Home > The Sisters of Sea View (On Devonshire Shores #1)

The Sisters of Sea View (On Devonshire Shores #1)
Author: Julie Klassen




GOD, pick up the pieces.

Put me back together again.

—Jeremiah 17:14

APRIL 1819

Sarah Summers carefully lifted the family heirloom, a warm mantle of nostalgia settling over her. The porcelain plate rimmed in gold had been painted with a colorful image of three sisters in Chinese robes, clustered close as a fourth read to them. Papa had given it to their mother long ago.

Sarah ran a gentle finger over the figures, a lump forming in her throat. Spying a streak of dust, she pulled a handkerchief from her sleeve and began wiping the plate.

At that moment, two of her sisters burst into the room, as different in looks as in temperament.

“Sarah, tell Vi to give back my straw bonnet.”

Viola scowled. “It’s not even yours. It belonged to—”

Realizing Viola was about to say the forbidden name, Sarah’s heart lurched and her hand with it, and there went the prized plate, crashing to the floor.

Oh no. Sarah knelt and began to frantically gather the scattered shards, inwardly chastising herself. Clumsy fool. . . . Sliding forward on bombazine-clad knees, she stretched to reach every last fragment.

Could the broken pieces ever be put back together?

Standing nearby, Emily berated her twin. “See what you did.”

Sarah murmured, “Not her fault. Mine.”

Emily huffed. “Right. Nothing is ever Viola’s fault. She can do as she pleases, and we are all to feel sorry for her.”

“That is quite enough. Ow!” Sarah raised a pricked finger to her lips, tasting blood. “Now, would you both go and do something useful while I clean this up?”

With another huff, Emily turned and strode from the room in a flutter of pale muslin, Viola in her wake.

Her younger sisters had laid aside mourning gowns late last year. Sarah, however, was mourning more than one loss. She had worn black for nearly two years, even though she had never been married, and their father had been gone for less than a year.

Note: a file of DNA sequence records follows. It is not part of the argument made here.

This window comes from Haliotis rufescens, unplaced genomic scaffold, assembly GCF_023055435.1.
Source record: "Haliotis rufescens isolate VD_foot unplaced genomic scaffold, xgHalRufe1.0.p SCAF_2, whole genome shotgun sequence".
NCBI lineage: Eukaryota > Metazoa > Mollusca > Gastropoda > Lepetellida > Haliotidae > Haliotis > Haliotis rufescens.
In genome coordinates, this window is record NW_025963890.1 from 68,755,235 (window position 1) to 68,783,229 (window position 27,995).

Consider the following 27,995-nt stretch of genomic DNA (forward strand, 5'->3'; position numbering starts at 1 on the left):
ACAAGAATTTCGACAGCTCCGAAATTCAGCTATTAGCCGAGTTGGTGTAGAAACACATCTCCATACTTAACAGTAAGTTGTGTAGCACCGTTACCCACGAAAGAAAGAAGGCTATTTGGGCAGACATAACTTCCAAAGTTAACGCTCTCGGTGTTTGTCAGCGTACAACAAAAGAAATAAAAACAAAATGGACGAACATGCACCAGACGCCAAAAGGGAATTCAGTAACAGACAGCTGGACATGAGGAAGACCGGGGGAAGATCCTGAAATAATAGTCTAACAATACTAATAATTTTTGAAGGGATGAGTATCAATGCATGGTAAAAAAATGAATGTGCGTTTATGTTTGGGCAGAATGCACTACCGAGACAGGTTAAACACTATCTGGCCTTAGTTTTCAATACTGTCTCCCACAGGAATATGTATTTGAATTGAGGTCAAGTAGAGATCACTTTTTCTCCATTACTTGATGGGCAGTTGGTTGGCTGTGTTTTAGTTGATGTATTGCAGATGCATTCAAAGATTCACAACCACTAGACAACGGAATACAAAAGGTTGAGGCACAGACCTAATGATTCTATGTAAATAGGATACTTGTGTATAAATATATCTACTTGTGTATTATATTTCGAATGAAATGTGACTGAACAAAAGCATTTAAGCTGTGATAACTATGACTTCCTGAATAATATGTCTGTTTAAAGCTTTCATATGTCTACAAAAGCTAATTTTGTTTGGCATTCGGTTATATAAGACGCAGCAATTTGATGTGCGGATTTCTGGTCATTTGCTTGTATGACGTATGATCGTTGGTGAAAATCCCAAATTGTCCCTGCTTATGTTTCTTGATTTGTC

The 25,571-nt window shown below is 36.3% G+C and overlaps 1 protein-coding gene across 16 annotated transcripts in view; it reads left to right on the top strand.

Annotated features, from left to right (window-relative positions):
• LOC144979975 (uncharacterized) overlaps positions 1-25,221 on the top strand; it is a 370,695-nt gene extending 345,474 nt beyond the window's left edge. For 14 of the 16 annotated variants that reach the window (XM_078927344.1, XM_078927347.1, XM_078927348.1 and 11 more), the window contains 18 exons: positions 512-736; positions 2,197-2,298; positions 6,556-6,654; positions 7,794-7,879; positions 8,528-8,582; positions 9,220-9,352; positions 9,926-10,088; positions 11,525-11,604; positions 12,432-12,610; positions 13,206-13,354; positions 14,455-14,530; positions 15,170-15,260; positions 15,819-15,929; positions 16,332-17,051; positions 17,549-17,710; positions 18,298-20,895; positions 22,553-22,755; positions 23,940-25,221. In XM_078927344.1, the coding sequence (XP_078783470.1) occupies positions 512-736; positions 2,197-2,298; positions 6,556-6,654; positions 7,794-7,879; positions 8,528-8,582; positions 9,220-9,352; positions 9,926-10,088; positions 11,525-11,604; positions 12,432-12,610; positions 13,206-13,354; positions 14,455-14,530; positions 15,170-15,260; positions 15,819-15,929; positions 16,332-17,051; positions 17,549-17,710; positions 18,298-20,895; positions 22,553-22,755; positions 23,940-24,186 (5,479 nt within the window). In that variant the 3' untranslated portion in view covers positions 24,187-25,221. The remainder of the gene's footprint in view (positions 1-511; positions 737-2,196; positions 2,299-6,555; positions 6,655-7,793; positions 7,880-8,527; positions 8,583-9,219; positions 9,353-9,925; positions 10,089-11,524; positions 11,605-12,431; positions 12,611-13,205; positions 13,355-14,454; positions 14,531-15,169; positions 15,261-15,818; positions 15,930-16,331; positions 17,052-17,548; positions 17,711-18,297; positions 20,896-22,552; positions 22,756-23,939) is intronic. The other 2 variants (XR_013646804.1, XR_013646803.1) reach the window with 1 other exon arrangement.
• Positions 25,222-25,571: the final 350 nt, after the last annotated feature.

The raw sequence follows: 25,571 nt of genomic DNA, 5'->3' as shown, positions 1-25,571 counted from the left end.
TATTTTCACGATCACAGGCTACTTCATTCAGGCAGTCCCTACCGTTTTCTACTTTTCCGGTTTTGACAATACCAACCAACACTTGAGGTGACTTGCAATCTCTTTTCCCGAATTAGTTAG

She carefully settled the pieces into a glove box, planning to try to arrange them back into place and glue them together. Most of the fragments were fairly large, except . . . Oh no. Three pieces had all but crumbled.

Pain knifed through her at the melancholy sight—a grim reminder that her family would never be whole again.

Retrieving a broom, she swept up the remaining dust. Then she went to confess to her mother.

Sarah found her in her room as usual, lying in a canopied, French sofa bed, her back propped with bolsters. Today, she was fully dressed in black crepe.

“I am so sorry, Mamma. I’ve done something clumsy and stupid.”

“What is all this fuss about?”

“I broke your plate.”

“My plate? Which?”

“The china plate, with the four girls?”

Sarah lay the box on her lap. Her mother’s soft eyes misted as she regarded its contents. “Oh, that is a shame.” She gingerly picked up a fragment.

“Careful,” Sarah warned. “I cut myself on one of those.”

Her mother didn’t seem to hear. “Your father was so proud of this. He found it in a shop in Bond Street. Said it reminded him of our four girls—before Georgiana came along, of course. He insisted we display it in the drawing room, although it matched none of the other furnishings.” She shook her head, a slight tilt to her lips. “Such a sentimental dear he was . . . then.”

Sarah’s throat thickened. “Yes.”

Her once-benign papa had become angry and bitter during the final two months of his life. Her fault as well, at least in part.

“What a pity.” Her mother replaced the piece with a sigh. “You really loved it, I know.”

“Me? I thought you treasured it.”